|Methodist church and hall Goodwood. This church was built in 1880 (SLSA)|
Calm breezes and fruit trees populated the plain to the south of Adelaide in the days before King William Road was built.
Part of the land was the property of John Hyde, a pastoralist and namesake of the suburb that would eventually stand on his property, which was known as 'Hyde Paddocks.
The Register newspaper reported in 1916 that the area had once been populated by very old gum trees and that the Kaurna people would congregate in their shade on hot days.
Frederick would send produce for exhibition in London, Paris and Philadelphia and was recognised as the first person to produce over 100 pounds of silk in South Australia in a single year.
The road itself was formally created in 1877 to connect the villages of Unley and Mitcham to Adelaide.
Unley Museum curator Karen Paris said King William Road likely formed as an arterial thoroughfare in the late 19th century.
"It would have been an agricultural area and that road would have existed as a track in some form before the road was opened in 1877," she said.
"It was first built as a joint venture between the Adelaide and Unley councils and was there to connect Unley to Adelaide through the Parklands."
Whilst it's known today as a cosmopolitan retail strip, Karen said its beginnings were more humble.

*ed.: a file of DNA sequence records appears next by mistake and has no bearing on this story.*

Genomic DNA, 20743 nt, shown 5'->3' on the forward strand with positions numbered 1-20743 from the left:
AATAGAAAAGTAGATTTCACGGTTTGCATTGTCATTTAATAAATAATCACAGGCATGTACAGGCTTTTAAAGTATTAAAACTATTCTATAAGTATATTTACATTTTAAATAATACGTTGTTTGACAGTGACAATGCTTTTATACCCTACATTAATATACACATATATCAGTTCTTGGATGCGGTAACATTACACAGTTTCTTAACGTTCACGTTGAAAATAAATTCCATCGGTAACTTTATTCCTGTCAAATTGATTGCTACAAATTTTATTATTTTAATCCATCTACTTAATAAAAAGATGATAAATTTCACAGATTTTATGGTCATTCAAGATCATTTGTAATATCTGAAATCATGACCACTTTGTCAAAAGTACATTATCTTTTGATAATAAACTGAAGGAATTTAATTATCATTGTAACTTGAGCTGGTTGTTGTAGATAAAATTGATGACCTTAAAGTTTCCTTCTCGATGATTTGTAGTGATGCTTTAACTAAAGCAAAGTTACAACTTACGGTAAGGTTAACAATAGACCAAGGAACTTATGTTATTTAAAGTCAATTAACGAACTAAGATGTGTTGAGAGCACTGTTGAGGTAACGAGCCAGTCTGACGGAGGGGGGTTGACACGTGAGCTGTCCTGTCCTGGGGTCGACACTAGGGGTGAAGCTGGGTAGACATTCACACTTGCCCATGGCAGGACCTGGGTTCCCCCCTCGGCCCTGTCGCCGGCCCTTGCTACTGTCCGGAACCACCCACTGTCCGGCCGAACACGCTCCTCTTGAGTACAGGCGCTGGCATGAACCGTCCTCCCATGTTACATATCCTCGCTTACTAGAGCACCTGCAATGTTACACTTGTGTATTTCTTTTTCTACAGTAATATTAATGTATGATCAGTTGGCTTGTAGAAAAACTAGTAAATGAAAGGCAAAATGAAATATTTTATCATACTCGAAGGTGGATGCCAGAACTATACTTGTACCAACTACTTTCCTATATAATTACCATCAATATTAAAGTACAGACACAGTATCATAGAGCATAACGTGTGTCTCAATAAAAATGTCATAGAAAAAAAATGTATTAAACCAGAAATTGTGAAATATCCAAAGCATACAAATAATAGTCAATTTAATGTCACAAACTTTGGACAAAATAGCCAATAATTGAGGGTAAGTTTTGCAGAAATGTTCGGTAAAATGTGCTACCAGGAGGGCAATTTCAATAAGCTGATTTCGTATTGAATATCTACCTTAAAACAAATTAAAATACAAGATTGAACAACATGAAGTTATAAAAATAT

"Adelaide really began as a group of villages and because transport wasn't readily available people would shop at places in their immediate area," Karen said.
"Like with many other places, churches would be built along the road and communities would form around them.
"Where there are churches there are people and where there are people you can find businesses.
"Eventually the spacing between those clusters of people filled out and King William Road began becoming more like we know it today."
It wasn't until the 1930s that King William Road began to become known as a spot for fashion and high-end retailers.
"There was a lot of growth in Adelaide in the 30s and 40s," Karen said.
"If you look back to that period there was an influx of people and businesses in SA and in retail-people had more means and greater societal influence.
"Being a thoroughfare to the city would have aided this growth on King William Road too."
by Harrison Davies, journalist, The Adelaide East Herald